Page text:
Putin’s NYE ​​address shows he’s unwilling to find a peaceful solution: ISW

Russian President Vladimir Putin’s New Year’s Eve speech shows he “remains unwilling” to consider a peaceful resolution to the war in Ukraine, according to a US think tank.

Putin’s annual address illustrated that he “is unsure of his ability to shape the Russian information space and remains focused on justifying war and its costs to his people” 10 months after ordered the invasion of Ukraine, the Institute for the Study of War (ISW) wrote in its most recent report.

In a nine-minute video broadcast on TV as every region of Russia’s time zone counts down the final minutes of 2022 on Saturday, Putin slammed the West for aggression and accused countries of trying to use the conflict in Ukraine to undermine Russia.

Russian President Vladimir Putin poses as he delivers a New Year’s address to the nation at the Southern Military District headquarters in Rostov-on-Don on December 31, 2022.
Mikhail Klimentiev/Sputnik/AFP via Getty Images

Putin said 2022 was “a year of difficult and necessary decisions, important steps towards achieving Russia’s full sovereignty and the powerful consolidation of our society”.

He added that “Russia’s sovereign, independent and secure future depends only on us, on our strength and determination.”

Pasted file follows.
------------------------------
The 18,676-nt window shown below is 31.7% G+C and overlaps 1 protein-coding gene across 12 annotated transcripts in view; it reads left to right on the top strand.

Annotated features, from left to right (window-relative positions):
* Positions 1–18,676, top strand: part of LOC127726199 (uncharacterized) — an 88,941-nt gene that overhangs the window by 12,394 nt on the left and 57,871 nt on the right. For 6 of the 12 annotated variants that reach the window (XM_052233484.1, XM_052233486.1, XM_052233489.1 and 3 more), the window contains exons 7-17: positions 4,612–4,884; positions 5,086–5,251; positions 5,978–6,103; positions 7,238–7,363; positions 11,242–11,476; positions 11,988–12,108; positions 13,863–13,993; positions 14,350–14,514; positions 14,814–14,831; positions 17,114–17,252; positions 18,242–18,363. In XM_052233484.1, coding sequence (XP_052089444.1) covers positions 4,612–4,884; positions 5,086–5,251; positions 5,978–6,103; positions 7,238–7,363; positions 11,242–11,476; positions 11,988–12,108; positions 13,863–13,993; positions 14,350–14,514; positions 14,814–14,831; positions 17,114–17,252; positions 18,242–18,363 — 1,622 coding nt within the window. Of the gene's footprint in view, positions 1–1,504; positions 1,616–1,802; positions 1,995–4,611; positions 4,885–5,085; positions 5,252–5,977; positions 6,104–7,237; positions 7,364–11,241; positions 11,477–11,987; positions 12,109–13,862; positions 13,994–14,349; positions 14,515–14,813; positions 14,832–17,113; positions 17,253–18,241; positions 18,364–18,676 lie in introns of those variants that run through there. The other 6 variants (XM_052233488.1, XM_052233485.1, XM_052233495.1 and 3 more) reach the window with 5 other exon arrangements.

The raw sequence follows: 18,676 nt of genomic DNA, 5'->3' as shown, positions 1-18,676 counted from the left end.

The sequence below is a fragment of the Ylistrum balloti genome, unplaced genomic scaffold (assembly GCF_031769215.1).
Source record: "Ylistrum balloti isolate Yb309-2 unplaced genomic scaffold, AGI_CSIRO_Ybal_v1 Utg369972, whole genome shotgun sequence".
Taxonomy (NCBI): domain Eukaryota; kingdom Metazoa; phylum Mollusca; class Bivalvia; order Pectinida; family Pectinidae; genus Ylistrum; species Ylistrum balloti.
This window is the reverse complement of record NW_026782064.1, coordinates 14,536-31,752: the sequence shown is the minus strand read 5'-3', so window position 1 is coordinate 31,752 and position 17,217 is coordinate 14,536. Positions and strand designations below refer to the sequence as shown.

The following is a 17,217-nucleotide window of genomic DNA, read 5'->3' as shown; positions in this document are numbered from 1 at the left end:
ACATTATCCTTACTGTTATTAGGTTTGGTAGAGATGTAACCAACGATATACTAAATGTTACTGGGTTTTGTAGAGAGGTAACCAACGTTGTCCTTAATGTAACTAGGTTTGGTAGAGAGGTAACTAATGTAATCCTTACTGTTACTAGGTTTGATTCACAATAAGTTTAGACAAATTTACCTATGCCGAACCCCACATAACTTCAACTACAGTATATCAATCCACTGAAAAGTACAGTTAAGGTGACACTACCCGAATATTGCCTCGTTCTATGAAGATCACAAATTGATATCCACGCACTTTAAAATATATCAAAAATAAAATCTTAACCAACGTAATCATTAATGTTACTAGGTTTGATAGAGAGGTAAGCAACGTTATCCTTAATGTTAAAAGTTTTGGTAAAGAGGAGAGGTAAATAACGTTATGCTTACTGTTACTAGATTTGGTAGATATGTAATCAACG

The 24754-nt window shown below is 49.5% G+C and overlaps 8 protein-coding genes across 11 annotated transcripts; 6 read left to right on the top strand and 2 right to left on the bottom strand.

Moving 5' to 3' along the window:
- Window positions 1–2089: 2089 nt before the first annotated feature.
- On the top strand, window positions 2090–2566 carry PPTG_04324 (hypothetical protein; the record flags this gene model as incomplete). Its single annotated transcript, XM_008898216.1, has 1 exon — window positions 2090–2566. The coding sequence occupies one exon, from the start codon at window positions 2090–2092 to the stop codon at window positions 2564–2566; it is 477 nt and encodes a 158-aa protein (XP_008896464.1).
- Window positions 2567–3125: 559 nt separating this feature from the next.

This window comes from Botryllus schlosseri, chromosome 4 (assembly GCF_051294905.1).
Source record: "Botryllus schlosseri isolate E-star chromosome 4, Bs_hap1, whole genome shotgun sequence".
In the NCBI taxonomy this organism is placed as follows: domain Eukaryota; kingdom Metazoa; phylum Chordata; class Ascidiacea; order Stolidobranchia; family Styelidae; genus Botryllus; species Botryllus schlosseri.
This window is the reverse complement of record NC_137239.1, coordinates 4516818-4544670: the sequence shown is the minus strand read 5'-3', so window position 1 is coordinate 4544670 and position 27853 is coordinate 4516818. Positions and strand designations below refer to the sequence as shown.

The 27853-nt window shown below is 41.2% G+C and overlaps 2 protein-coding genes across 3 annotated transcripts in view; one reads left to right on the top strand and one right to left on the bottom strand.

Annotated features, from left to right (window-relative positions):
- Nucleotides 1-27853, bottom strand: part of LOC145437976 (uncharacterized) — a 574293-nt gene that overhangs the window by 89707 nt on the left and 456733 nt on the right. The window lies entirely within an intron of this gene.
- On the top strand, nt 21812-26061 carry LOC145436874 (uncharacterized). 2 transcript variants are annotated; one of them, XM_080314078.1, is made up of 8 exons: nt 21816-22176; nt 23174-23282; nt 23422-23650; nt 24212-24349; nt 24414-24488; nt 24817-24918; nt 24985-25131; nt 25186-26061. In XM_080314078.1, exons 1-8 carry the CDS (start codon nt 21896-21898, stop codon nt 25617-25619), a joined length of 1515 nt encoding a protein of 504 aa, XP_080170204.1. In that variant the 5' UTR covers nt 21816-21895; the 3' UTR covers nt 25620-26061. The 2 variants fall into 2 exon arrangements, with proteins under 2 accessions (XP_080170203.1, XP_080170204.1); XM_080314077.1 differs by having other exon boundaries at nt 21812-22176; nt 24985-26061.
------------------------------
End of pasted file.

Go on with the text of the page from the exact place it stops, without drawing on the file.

He also said defending the homeland “is our sacred duty to our ancestors and descendants.”

The ISW said the speech continued Putin’s “rhetorical assertions not only that Russia has historical rights over Ukraine, but also that Russia’s independence and sovereignty depend on regaining control of Ukraine.” ‘Ukraine”.

Putin “is thus trying to make victory in the war an essential element for the continued existence of Russia as an independent state”, he said.

Such comments were likely intended to justify the costly war as well as to appeal to the pro-war ultra-nationalist community, the ISW wrote.

But they also indicate that Putin “remains unwilling to consider a meaningful peaceful resolution to the war he started other than on terms he dictates to Ukraine and the West.”

The report adds that the Russian leader is “unlikely to accept a lesser result: unless Ukraine, with the help of Western allies, is able to inflict further large-scale defeats on Russian forces. and liberate more of its territory”.

Putin delivered the speech from the headquarters of the Southern Military District, with uniformed servicemen behind him, “as part of a continuing effort to portray himself as an effective warlord actively controlling the war effort”, said writes the ISW.

He did not use the speech to make an announcement about how Russian forces intend to reverse setbacks in Ukraine and achieve his goals, the report noted.

“The banality of most of the speeches is consistent with previous SIE assessments that Vladimir Putin may have postponed his annual address to the Assembly of the Russian Federation because he was unsure of his ability to shaping the Russian information space amid growing criticism of its conduct of the war,” it said.

Newsweek contacted the Kremlin for comment.


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